We’ve got multiple developments that have just been approved or are about to be approved where we have negotiated that, when they build these developments, they’re going to build separated bicycle facilities. We’re going to remove entire streets from our grid and turn them into pedestrian zones. We have diverters in to do traffic calming.
We renewed our property-based improvement tax for a 15-year period back in 2015, which pays for the Emery Go-Round, so there’s a free shuttle service in the city. It has three routes. It’s a last-mile connector to BART. It takes people all around, so employees can take BART or Amtrak to our city. Shoppers use it. Residents use it. In 2018, despite [Emeryville] having only 12,000 residents, it gave 1.2 million free trips.
We are leveraging the opportunity to make better use of space with the tiny space we have. We can’t build out, so we build up. Our streets can only fit so many people, so what do we do? Let’s give them free transit. Let’s create dedicated bus lanes where we’re going to have [bus rapid transit].
The whole goal being to create a space where it is safe, easy and functional to choose something other than a car.
By doing that, we can see where people are going and what they want. We can build better and more park space. We can create social spaces for people to convene.
And what we know is this is what makes us attractive for all of these new businesses that are coming. I meet the businesses and the developers. They see what we’re doing, they see our philosophy, and they say, I want to be part of that.
They know that they will attract high-quality employers who will pay for high-quality talent to live here. They ask about the bike bridge and where it goes into a brand-new mall and what’s going in there. I say, a brand-new grocery store and seven new restaurants, so you can go out with your colleagues, and have a nice leisurely walk to your lunch break.
Beyond infrastructure, what have you and the council done to make Emeryville ‘people-oriented’?
We passed the highest minimum wage in the nation. (Currently, it is $17.13 per hour but will increase to $17.68 in July). We have a fair work and scheduling ordinance, which is one of only a handful in the United States. So we get predictive scheduling and paid sick leave and other things to hourly employees at those shopping centers.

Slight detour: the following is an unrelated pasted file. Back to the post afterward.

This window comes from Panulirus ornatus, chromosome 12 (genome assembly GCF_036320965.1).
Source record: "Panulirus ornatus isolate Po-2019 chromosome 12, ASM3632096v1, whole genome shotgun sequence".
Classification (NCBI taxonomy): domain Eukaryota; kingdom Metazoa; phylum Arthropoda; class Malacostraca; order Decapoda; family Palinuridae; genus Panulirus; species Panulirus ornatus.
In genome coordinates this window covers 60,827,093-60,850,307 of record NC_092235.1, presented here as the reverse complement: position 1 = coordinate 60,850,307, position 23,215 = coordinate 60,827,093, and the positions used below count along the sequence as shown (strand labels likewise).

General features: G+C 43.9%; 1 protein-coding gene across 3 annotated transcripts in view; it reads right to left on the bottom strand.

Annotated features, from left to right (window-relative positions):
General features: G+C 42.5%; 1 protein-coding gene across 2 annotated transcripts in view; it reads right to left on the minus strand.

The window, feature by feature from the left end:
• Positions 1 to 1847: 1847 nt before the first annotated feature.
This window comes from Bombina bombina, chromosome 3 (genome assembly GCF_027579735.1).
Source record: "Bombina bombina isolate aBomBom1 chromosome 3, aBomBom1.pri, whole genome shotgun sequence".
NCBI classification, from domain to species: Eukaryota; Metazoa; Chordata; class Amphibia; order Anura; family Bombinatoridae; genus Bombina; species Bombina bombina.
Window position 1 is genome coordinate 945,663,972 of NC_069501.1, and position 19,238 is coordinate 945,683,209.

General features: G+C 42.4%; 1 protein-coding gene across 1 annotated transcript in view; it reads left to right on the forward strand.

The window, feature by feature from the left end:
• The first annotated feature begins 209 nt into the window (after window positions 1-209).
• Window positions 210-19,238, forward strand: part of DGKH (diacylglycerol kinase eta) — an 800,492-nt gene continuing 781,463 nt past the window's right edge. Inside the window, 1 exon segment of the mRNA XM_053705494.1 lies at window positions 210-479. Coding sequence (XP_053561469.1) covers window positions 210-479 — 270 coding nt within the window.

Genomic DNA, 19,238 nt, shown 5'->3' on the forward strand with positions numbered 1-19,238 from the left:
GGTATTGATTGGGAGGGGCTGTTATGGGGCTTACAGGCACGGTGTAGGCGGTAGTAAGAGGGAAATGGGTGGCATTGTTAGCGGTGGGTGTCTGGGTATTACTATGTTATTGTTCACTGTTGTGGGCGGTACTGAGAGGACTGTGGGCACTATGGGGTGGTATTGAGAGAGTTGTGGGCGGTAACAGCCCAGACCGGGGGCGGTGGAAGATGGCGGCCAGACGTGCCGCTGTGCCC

We’re one of the few cities in the state that has a city-operated childcare center, where full city employees with union benefits and health care are the city childcare providers. Employees who work in the city and residents in the city can put their children into affordable childcare here.
Our policy has been to offer a combination of adding amenities like housing and active space, plus social policies that make those other amenities economically attainable.
You’ve traveled recently to Washington, D.C., and Houston. You’re going to meet people this summer in Boston and New York. What advice do you give to city leaders who want to see the types of changes you’re marking in Emeryville?
When we say, “city leaders,” let me be clear about who’s been at those events. They’ve been the advocates. I get some staff, but no elected official has come and joined me on an actual tour.
When neighbors come to me with problems [in Emeryville], like cars are speeding through the stop sign or they are going too fast around the corner, we are small enough that we can talk about those things as a city. Our transportation committee isn’t just rubber-stamping engineers’ designs. We go through the design review with them. We talk about the signage or what we can do to make a crosswalk more usable. What I’ve learned from going to other cities is that it doesn't happen there.
A lot of really good ideas come from planning staff in other cities, but political leaders are unwilling to do it, because they’re not engaged. They don’t understand why it would make them safer.
The problem is a lot of times, the narrative is fact versus feeling. I can share facts with you that a vehicle is dangerous, that this design is dangerous, that the planet needs alternatives to cars. But it doesn’t matter as soon as someone says we’re going to remove parking spaces. They lose their collective [minds]. They don’t care about the facts. They have a feeling about it. They have a strong emotional response.
So I’ll say, it sounds like you’re saying to me that you feel really inconvenienced by this change. What I say to them is that I have feelings too. I feel children should bike to school safely. I feel moms and dads should come home from work alive if they’re choosing not to own a vehicle as a personal choice for financial reasons. I don’t have to go into the number of deaths in Alameda County by a car versus a bike or what the global temperature rise has been over the last 20 years. I just go into what I feel. And now people have to grapple with your feelings too.
If you’re mad that my commitment to the safety of other people is inconvenient for you, OK, thank you for sharing your opinion. The function of government is to provide for the health, safety and welfare of the public, not to provide for the convenience of your vehicle. It is not to provide for a place on a public roadway to store your personal belongings.
Daniel C. Vock is a senior reporter for Route Fifty based in Washington, D.C.